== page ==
Pearls 101 - Varieties & Color
Pearls 101: Varieties & Colors
Happy Friday, friends! We’re excited to bring you along for the journey as we learn all about pearls together. As we’ve often mentioned, continued education is of high value at Stall & Kessler’s. It’s important to us that we stay up to date on all things that are jewelry-related so we can serve YOU better. We’re really thankful that the Gemological Institute of America offers many courses to accomplish this very goal. This week, Brianna is sharing some of her favorite tidbits of information from a beginner course she’s taken on the subject of pearls. We hope you enjoy!
Did you know? Pearls come in many varieties! Here’s a brief overview of a few varieties of pearl that you may come across.
Freshwater: Freshwater pearls are the most common and least expensive. They are cultured in freshwater lakes and ponds, hence the name, and are generally easy to find. Freshwater pearls come in the widest range of shapes and colors of all the pearl types. While perfectly round freshwater pearls do exist, off-round shapes are more common and look beautiful and unique in jewelry. Pink, white, and other pastel colors are the most common occurring naturally, but they can be dyed any color for optimal jewelry making.
Akoya: Deemed the classic pearl, these come to mind when you think about the perfect pearl. They are considered an upgrade from freshwater pearls in quality and roundness. Akoya pearls also come in a variety of neutral colors, but tend to be white. They are small and round, typically ranging from 5-9mm, and take one to two years to develop. Akoya pearls are the most common among jewelry buyers and make beautiful necklaces, bracelets, and earrings.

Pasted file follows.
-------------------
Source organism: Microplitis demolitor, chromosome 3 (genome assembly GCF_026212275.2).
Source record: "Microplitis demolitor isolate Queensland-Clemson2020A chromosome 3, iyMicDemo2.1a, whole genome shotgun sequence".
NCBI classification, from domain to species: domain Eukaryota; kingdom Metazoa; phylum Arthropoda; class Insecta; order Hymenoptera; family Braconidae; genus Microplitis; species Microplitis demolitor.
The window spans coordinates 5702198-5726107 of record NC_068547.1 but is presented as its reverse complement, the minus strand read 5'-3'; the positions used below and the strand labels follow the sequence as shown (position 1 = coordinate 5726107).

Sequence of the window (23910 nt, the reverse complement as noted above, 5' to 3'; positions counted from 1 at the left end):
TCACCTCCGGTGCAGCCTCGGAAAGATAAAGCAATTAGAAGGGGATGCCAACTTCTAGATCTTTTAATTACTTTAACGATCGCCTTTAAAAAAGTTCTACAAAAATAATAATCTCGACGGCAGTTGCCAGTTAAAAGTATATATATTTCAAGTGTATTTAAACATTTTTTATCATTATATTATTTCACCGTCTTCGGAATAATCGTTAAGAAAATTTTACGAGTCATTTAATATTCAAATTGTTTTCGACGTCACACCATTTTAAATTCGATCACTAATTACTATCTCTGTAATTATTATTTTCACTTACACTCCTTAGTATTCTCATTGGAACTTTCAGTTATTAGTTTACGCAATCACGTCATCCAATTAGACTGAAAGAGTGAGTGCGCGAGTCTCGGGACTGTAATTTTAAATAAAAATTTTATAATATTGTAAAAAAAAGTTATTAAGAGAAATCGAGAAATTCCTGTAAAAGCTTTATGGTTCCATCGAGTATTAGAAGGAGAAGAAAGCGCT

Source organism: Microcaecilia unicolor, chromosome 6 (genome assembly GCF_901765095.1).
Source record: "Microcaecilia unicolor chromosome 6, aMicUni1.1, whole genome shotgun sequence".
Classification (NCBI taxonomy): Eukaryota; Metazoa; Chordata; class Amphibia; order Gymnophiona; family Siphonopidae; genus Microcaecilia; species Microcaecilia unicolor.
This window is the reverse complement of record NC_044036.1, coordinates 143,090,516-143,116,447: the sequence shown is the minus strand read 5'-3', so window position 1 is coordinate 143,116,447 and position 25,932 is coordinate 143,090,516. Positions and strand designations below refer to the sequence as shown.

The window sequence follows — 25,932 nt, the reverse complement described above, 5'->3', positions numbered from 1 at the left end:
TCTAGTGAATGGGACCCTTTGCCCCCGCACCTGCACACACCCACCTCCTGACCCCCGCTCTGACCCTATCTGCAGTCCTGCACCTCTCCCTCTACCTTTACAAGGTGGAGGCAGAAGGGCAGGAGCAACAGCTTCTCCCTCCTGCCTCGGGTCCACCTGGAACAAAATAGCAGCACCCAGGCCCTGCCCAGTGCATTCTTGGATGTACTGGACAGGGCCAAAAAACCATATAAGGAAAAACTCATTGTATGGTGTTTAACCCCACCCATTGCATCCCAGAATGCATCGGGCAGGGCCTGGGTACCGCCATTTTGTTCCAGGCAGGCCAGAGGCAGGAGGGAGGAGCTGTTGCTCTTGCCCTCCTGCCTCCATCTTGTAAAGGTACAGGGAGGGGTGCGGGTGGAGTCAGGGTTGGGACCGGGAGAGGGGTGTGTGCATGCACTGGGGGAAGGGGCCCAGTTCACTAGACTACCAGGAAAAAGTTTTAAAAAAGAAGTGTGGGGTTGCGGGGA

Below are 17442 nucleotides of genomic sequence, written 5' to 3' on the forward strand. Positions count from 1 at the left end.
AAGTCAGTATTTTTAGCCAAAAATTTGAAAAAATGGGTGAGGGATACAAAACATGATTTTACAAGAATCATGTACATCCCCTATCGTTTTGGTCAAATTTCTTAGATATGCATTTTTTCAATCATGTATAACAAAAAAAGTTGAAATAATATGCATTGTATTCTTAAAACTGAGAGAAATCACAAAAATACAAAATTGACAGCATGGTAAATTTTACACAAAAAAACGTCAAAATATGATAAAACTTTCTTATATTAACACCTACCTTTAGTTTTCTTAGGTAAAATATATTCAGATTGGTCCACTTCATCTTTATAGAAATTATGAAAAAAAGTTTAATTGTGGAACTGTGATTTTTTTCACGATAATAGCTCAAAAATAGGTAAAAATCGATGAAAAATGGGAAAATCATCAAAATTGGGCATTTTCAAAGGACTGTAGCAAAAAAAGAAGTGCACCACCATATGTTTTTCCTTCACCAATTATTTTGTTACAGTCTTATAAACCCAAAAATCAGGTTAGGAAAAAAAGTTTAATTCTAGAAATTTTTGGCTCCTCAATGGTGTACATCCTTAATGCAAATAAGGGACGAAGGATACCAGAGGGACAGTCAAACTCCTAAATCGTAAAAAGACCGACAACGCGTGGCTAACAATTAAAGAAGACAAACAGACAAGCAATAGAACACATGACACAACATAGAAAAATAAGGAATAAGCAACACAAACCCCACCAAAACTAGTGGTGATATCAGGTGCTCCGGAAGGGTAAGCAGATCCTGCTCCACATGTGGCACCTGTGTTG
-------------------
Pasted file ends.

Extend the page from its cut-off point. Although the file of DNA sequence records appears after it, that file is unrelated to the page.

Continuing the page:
Tahitian: Although called black, Tahitian black pearls actually come in a range of dark, natural colors. Most common are greens, blues, browns, and greys. No color is considered better than another; they are all equal in value. The most popular color amongst buyers is known as green peacock. Tahitian black pearls are much bigger and more expensive than Akoya pearls. The price is partly due to the difficulty in creating a perfect strand because of the color range.
South Sea: There are really two types of South Sea pearls: white and golden. They are the biggest and most valuable of all pearl types. It is typical for a South Sea pearl to be up to 17mm, but much bigger white South Sea pearls have been found. Golden South Sea pearls are considered the most valuable among all pearls. The value increases with natural golden color; the deeper the gold, the more valuable.
Did you know? Pearls come in many colors/hues! Here are a few descriptions for the various kinds you may see.
Apricot – describes a pearl that is light pinkish/orange
Tahitian – describes cultured pearls with dark grayish, purple bodycolor
Golden – describes strong greenish yellow to orangey yellow, South Sea, cultured pearls
Lavender – describes a light pinkish color of Chinese, freshwater, cultured pearls
Peacock – describes a Tahitian pearl that has a dark green, blueish gray, or pinkish purple bodycolor
Pistachio – describes a Tahitian pearl that has a yellow or green bodycolor